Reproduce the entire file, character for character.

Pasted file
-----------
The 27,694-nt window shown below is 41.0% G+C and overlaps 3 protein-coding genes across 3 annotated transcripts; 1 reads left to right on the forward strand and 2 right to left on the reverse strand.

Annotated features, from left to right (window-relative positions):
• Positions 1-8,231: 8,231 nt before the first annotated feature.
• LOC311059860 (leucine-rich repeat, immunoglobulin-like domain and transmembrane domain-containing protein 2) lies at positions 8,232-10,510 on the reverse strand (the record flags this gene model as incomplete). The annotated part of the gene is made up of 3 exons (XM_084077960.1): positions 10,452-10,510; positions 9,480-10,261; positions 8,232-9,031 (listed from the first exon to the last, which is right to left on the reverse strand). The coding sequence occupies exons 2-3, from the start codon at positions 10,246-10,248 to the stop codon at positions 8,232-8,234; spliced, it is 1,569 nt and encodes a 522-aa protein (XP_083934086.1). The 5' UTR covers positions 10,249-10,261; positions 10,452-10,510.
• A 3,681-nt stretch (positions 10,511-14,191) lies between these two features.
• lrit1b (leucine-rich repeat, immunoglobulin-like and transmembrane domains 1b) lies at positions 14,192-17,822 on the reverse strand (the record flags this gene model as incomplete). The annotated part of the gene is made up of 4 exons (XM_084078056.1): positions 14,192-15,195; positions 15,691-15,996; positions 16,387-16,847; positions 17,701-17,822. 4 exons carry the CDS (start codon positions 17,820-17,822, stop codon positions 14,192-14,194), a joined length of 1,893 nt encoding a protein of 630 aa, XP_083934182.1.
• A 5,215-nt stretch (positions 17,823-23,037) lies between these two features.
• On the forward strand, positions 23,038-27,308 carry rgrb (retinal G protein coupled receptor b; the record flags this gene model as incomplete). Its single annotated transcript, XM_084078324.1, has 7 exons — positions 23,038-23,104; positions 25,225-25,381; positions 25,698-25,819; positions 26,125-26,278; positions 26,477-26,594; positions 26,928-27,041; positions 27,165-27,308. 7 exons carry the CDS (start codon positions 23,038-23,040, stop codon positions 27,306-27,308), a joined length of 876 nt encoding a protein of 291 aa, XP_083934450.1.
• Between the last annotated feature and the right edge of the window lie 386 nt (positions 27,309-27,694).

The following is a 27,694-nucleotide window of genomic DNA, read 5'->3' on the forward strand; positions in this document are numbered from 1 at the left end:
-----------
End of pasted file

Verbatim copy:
The 27,694-nt window shown below is 41.0% G+C and overlaps 3 protein-coding genes across 3 annotated transcripts; 1 reads left to right on the forward strand and 2 right to left on the reverse strand.

Annotated features, from left to right (window-relative positions):
• Positions 1-8,231: 8,231 nt before the first annotated feature.
• LOC311059860 (leucine-rich repeat, immunoglobulin-like domain and transmembrane domain-containing protein 2) lies at positions 8,232-10,510 on the reverse strand (the record flags this gene model as incomplete). The annotated part of the gene is made up of 3 exons (XM_084077960.1): positions 10,452-10,510; positions 9,480-10,261; positions 8,232-9,031 (listed from the first exon to the last, which is right to left on the reverse strand). The coding sequence occupies exons 2-3, from the start codon at positions 10,246-10,248 to the stop codon at positions 8,232-8,234; spliced, it is 1,569 nt and encodes a 522-aa protein (XP_083934086.1). The 5' UTR covers positions 10,249-10,261; positions 10,452-10,510.
• A 3,681-nt stretch (positions 10,511-14,191) lies between these two features.
• lrit1b (leucine-rich repeat, immunoglobulin-like and transmembrane domains 1b) lies at positions 14,192-17,822 on the reverse strand (the record flags this gene model as incomplete). The annotated part of the gene is made up of 4 exons (XM_084078056.1): positions 14,192-15,195; positions 15,691-15,996; positions 16,387-16,847; positions 17,701-17,822. 4 exons carry the CDS (start codon positions 17,820-17,822, stop codon positions 14,192-14,194), a joined length of 1,893 nt encoding a protein of 630 aa, XP_083934182.1.
• A 5,215-nt stretch (positions 17,823-23,037) lies between these two features.
• On the forward strand, positions 23,038-27,308 carry rgrb (retinal G protein coupled receptor b; the record flags this gene model as incomplete). Its single annotated transcript, XM_084078324.1, has 7 exons — positions 23,038-23,104; positions 25,225-25,381; positions 25,698-25,819; positions 26,125-26,278; positions 26,477-26,594; positions 26,928-27,041; positions 27,165-27,308. 7 exons carry the CDS (start codon positions 23,038-23,040, stop codon positions 27,306-27,308), a joined length of 876 nt encoding a protein of 291 aa, XP_083934450.1.
• Between the last annotated feature and the right edge of the window lie 386 nt (positions 27,309-27,694).

The following is a 27,694-nucleotide window of genomic DNA, read 5'->3' on the forward strand; positions in this document are numbered from 1 at the left end: